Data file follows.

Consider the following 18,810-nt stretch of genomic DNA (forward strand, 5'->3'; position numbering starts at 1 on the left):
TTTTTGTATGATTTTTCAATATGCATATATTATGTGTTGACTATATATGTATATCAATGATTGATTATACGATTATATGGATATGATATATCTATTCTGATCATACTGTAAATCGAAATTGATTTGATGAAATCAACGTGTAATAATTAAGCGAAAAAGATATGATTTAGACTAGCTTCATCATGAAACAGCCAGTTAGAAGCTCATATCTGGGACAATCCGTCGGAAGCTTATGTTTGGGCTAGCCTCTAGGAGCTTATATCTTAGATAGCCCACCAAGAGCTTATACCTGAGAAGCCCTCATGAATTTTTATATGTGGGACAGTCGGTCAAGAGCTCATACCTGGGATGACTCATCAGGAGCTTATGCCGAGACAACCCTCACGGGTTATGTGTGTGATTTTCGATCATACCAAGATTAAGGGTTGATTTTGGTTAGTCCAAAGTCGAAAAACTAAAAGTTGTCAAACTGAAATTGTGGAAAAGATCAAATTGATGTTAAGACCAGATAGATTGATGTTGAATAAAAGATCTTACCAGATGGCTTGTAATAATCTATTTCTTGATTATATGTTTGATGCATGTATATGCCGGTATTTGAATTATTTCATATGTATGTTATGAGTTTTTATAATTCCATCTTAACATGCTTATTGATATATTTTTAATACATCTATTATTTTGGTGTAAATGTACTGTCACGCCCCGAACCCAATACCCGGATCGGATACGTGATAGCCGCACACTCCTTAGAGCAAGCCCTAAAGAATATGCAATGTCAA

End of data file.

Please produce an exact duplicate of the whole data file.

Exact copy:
Consider the following 18,810-nt stretch of genomic DNA (forward strand, 5'->3'; position numbering starts at 1 on the left):
TTTTTGTATGATTTTTCAATATGCATATATTATGTGTTGACTATATATGTATATCAATGATTGATTATACGATTATATGGATATGATATATCTATTCTGATCATACTGTAAATCGAAATTGATTTGATGAAATCAACGTGTAATAATTAAGCGAAAAAGATATGATTTAGACTAGCTTCATCATGAAACAGCCAGTTAGAAGCTCATATCTGGGACAATCCGTCGGAAGCTTATGTTTGGGCTAGCCTCTAGGAGCTTATATCTTAGATAGCCCACCAAGAGCTTATACCTGAGAAGCCCTCATGAATTTTTATATGTGGGACAGTCGGTCAAGAGCTCATACCTGGGATGACTCATCAGGAGCTTATGCCGAGACAACCCTCACGGGTTATGTGTGTGATTTTCGATCATACCAAGATTAAGGGTTGATTTTGGTTAGTCCAAAGTCGAAAAACTAAAAGTTGTCAAACTGAAATTGTGGAAAAGATCAAATTGATGTTAAGACCAGATAGATTGATGTTGAATAAAAGATCTTACCAGATGGCTTGTAATAATCTATTTCTTGATTATATGTTTGATGCATGTATATGCCGGTATTTGAATTATTTCATATGTATGTTATGAGTTTTTATAATTCCATCTTAACATGCTTATTGATATATTTTTAATACATCTATTATTTTGGTGTAAATGTACTGTCACGCCCCGAACCCAATACCCGGATCGGATACGTGATAGCCGCACACTCCTTAGAGCAAGCCCTAAAGAATATGCAATGTCAA